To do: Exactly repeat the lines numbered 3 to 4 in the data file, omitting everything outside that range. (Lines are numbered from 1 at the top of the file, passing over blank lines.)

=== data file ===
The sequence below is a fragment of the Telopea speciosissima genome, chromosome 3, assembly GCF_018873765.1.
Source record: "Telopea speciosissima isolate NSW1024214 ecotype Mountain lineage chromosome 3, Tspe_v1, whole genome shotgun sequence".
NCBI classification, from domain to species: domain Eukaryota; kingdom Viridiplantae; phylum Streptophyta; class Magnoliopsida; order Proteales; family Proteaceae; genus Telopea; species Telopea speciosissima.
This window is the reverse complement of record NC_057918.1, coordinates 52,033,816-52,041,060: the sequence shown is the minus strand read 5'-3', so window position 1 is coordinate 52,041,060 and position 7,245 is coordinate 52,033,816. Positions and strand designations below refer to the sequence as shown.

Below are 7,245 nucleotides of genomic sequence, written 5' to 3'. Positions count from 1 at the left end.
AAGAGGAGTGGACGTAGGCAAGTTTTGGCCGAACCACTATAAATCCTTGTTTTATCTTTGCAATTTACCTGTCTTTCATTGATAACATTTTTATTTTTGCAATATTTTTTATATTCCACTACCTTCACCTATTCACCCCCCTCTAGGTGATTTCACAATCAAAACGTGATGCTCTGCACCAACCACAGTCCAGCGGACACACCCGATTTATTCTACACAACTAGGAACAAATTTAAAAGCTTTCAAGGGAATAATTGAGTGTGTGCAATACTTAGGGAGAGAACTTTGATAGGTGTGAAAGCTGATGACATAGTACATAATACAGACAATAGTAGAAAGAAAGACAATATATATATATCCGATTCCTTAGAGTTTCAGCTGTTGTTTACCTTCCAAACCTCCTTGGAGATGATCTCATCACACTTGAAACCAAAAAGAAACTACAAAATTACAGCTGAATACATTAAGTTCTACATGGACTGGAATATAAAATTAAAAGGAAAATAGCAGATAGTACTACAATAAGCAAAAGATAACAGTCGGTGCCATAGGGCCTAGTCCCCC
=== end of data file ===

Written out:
NCBI classification, from domain to species: domain Eukaryota; kingdom Viridiplantae; phylum Streptophyta; class Magnoliopsida; order Proteales; family Proteaceae; genus Telopea; species Telopea speciosissima.
This window is the reverse complement of record NC_057918.1, coordinates 52,033,816-52,041,060: the sequence shown is the minus strand read 5'-3', so window position 1 is coordinate 52,041,060 and position 7,245 is coordinate 52,033,816. Positions and strand designations below refer to the sequence as shown.